But her biggest issue concerned her body image. At 5-foot-4 and 145 pounds in her late teens, she went on the low-carb Stillman Diet, slimmed down to 120 pounds and managed to maintain her weight through the mid-1970s. By September 1975, she weighed 91 pounds. At some point (no one is sure when), she had developed a disease few had heard of in those days: anorexia nervosa. She underwent treatment with a New York psychotherapist in early 1982. When she dropped to 80 pounds, she was hospitalized and fed intravenously. She gained 30 pounds in two months, but unbeknownst to anyone, the forced feeding strained a heart that had already been weakened by years of crash dieting.
On Feb. 4, 1983, less than a month before turning 33, Karen suffered heart failure at her parents’ Downey home. She was taken to Downey Community Hospital, where she was pronounced dead 20 minutes later. The coroner cited heartbeat irregularities brought on by chemical imbalances associated with anorexia nervosa as the cause of death. Her passing drew the first major media attention to the disease.
Honest, warts-and-all source material from inside the Carpenter household was barely existent when Haynes, two years out of film school, decided to make what he considered a love letter to an artist he truly admired. Off a script Haynes co-wrote with producer Cynthia Schneider, he slyly cut from fictional family scenes to Barbie/Karen’s performances of Carpenters’ songs, giving them new, unintended meanings. Musical montages included images of Ex-Lax; salads; a bathroom scale; Cambodian bombing missions; Nixon tickling the ivories; the body of a Holocaust victim being tossed into a pit of corpses; and Karen’s beverage of choice, iced tea. (As the opening credit in frilly, white writing notes, Superstar is presented by “Iced Tea Productions.”)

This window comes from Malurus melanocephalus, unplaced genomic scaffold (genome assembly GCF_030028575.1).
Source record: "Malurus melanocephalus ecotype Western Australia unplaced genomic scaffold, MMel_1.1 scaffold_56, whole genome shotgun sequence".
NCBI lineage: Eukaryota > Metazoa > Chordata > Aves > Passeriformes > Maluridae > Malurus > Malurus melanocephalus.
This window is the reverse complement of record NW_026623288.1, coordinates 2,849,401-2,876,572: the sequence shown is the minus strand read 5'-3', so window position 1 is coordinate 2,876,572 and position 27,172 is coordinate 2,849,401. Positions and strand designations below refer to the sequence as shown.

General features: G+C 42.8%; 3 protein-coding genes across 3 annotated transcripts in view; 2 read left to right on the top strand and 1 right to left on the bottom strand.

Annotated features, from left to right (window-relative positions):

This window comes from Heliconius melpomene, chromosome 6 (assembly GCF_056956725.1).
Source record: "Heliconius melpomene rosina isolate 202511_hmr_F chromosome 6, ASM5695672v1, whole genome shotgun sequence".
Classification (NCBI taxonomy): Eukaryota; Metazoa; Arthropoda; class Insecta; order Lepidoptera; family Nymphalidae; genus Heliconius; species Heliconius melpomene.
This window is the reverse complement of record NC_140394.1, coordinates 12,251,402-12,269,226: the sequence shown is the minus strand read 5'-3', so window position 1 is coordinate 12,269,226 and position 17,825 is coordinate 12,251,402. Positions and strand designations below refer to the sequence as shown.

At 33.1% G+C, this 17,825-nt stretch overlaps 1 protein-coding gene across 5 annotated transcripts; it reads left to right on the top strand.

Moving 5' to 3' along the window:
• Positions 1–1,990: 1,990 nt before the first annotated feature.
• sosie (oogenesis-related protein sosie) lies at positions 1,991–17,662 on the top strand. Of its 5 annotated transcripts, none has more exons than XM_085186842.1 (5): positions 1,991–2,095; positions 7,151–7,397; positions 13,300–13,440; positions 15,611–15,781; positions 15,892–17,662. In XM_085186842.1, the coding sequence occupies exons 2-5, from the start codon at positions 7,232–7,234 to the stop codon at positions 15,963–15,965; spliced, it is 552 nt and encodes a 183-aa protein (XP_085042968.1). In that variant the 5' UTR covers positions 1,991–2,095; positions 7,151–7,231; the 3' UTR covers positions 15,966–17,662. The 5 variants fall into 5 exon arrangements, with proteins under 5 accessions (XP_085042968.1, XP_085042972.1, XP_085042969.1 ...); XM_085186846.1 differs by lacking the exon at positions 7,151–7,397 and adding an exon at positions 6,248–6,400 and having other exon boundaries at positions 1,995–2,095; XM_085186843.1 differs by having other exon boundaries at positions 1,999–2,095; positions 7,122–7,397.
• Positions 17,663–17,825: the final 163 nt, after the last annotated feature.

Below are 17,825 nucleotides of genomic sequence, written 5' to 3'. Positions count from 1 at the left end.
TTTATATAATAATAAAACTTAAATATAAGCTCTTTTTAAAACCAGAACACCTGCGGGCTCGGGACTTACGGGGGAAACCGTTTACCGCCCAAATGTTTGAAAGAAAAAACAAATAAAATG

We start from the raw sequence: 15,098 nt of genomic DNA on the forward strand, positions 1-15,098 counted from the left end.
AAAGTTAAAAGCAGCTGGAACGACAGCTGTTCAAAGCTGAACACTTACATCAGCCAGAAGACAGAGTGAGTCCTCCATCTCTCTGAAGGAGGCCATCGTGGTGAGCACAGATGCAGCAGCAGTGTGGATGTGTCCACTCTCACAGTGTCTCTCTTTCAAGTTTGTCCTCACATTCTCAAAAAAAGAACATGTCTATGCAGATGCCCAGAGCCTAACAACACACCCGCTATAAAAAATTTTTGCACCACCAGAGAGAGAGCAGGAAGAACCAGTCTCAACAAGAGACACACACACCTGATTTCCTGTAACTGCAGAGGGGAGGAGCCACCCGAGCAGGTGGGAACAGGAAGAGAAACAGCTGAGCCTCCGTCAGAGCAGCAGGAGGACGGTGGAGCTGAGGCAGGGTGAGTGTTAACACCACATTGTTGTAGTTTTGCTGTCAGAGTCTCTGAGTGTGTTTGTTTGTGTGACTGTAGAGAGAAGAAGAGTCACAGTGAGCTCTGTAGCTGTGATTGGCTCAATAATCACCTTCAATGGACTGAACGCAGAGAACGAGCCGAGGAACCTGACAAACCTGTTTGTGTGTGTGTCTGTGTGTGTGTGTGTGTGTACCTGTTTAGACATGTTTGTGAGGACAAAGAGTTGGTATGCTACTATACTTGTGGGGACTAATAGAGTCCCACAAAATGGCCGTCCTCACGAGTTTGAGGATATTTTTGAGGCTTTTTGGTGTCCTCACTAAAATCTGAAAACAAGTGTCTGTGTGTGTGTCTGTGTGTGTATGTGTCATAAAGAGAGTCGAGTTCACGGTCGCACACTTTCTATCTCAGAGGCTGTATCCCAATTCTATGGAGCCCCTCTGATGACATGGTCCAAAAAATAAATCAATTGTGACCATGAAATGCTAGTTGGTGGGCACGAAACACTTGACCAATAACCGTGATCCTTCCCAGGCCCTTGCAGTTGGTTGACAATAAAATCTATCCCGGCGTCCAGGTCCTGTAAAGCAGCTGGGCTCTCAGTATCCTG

A recurring image throughout Superstar is a bent-over Barbie being spanked on her backside. Many assume the spanker is her father, while some maintain the scenes symbolize a young woman being struck down any time she exerts independence.